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Illustration of Mahabharata (Public domain)

The Legend of Shikhandi, the Transgendered Warrior Who Paid the Price of Opposing Powerful Men


Chauvinism existed even in the Hindu epic Mahabharata. The ancient text depicts the legendary eighteen-day bloodbath, dubbed the Kurukshetra War, where the hero/heroine’s greatest feat was not defeating the enemy, but overcoming stereotyped prejudice.

The Battle of Kurukshetra, fought between the Kauravas and the Pandavas, recorded in the Mahabharata. (Public domain)

The Battle of Kurukshetra, fought between the Kauravas and the Pandavas, recorded in the Mahabharata. (Public domain)

This war was a battle between the five Pandava brothers and their cousins, the Kauravas.  Bhisma, the leader of the Kauravas’ army, was a mighty war lord and it seemed as if both armies were deadlocked.  Lord Krishna – an avatar of the god Vishnu – tipped the scales when he recognized the warrior skills of Shikhandi, a young male soldier, who was born a woman.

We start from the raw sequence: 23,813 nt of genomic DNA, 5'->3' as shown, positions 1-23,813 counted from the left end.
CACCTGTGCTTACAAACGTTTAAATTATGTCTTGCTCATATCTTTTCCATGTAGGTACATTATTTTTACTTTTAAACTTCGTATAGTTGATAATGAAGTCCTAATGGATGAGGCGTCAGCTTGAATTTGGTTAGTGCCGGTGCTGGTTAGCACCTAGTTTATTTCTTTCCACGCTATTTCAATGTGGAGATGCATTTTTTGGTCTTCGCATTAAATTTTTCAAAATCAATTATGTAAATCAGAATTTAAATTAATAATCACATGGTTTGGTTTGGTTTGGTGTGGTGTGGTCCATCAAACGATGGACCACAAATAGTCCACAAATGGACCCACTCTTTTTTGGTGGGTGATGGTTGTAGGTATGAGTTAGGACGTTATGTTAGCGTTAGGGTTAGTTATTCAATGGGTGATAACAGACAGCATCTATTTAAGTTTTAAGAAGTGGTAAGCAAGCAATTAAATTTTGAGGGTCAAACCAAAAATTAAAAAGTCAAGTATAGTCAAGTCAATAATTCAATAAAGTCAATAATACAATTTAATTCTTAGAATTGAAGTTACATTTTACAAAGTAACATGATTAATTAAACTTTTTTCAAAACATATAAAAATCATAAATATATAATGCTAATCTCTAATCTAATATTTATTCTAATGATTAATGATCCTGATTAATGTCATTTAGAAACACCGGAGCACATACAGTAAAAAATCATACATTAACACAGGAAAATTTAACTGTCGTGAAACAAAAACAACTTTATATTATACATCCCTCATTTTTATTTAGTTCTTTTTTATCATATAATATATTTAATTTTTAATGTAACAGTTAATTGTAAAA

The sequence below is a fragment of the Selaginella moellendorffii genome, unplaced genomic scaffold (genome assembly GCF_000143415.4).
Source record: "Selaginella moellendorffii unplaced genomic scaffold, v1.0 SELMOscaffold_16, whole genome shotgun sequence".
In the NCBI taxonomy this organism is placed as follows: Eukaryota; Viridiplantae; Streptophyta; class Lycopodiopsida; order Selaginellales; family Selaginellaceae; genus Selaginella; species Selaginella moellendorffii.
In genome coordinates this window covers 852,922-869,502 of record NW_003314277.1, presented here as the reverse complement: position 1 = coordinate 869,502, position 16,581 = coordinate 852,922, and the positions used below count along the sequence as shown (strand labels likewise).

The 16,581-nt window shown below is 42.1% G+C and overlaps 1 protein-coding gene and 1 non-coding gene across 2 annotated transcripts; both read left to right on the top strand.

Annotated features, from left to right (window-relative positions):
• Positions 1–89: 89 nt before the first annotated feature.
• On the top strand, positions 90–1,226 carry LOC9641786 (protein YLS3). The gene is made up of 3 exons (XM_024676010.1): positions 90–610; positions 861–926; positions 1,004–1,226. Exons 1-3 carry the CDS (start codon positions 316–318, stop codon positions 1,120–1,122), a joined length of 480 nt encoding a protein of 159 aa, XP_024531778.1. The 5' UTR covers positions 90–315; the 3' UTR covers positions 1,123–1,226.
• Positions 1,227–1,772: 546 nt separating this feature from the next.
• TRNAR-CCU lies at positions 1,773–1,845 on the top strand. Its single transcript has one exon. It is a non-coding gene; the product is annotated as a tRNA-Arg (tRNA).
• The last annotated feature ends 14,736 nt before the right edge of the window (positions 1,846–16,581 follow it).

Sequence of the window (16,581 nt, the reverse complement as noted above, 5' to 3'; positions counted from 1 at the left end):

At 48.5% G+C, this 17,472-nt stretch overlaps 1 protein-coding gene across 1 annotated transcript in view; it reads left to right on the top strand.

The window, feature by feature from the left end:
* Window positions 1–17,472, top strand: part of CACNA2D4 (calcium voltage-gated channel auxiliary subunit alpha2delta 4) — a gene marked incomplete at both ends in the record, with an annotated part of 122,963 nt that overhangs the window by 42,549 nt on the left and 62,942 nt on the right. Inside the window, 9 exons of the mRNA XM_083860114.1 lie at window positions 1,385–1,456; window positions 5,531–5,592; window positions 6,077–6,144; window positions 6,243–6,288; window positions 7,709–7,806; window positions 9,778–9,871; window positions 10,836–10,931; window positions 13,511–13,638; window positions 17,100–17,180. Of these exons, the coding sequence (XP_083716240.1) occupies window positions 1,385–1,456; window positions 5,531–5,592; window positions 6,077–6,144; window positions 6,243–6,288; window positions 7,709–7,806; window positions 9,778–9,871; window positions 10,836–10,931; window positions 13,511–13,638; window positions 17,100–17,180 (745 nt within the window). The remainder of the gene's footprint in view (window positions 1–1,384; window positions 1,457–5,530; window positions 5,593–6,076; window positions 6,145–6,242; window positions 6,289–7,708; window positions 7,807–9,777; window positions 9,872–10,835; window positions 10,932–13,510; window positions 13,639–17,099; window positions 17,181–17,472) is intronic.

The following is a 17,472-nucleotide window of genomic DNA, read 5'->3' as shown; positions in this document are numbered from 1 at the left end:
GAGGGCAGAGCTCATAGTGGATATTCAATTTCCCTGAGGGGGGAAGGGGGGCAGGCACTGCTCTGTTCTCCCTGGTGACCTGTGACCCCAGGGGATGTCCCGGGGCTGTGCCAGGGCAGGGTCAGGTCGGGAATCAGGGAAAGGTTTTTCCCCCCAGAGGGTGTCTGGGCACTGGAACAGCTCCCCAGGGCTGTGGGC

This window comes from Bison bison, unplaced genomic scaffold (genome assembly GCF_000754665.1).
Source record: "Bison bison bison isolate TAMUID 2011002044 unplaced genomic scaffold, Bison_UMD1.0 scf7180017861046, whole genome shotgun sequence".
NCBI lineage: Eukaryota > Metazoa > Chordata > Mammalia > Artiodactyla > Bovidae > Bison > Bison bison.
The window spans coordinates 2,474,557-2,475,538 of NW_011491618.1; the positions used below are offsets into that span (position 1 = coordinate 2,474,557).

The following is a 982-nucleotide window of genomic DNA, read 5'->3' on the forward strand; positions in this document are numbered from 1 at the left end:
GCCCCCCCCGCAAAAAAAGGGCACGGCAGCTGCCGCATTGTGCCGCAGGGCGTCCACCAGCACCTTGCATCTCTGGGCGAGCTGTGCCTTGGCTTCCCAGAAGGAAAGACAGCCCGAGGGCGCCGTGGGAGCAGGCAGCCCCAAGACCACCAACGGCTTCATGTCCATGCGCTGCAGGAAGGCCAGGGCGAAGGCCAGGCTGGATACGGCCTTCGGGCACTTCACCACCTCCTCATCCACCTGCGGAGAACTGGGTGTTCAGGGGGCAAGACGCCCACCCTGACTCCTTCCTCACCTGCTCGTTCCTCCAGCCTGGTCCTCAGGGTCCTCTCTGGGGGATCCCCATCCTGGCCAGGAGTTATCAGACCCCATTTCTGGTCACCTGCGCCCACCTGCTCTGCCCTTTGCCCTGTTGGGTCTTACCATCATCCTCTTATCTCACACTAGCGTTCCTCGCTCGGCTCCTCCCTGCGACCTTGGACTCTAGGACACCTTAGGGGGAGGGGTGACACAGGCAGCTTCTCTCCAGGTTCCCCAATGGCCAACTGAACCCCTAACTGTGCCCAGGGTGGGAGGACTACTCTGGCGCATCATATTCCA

“A woman on the battlefield?” sneered all five Pandavas, somewhat conveniently forgetting that they themselves worshiped the warrior goddess Durga. Shikhandi, the soldier caught up in this debate, was born Shikhandini. She was the daughter of King Draupada and elder sister of Draupadi who married all five of the Pandava brothers. Although she was born a female, Shikhandini was raised as a man - she was taught warfare and statecraft.

A Woman Ruined by Warriors: The Story of Amba

Before Shikhandi’s reincarnation, in a previous life he was born as a woman named Amba. Amba was the eldest of the three daughters of the King of Kashi along with her sisters Ambika and Ambalika. Bhisma, abducted the princesses and presented them as brides to his sickly brother Vichitravirya, the crown prince of Hastinapura.

Amba was brave enough to protest. She told Bhisma that she had fallen in love with Salva, another warrior, and was not willing to marry anyone else. The code of honor among the kshatriyas (warriors) prohibited the taking of a woman who loved another. Therefor Vichitravirya married only her two sisters and Bhisma sent Amba back to Salva.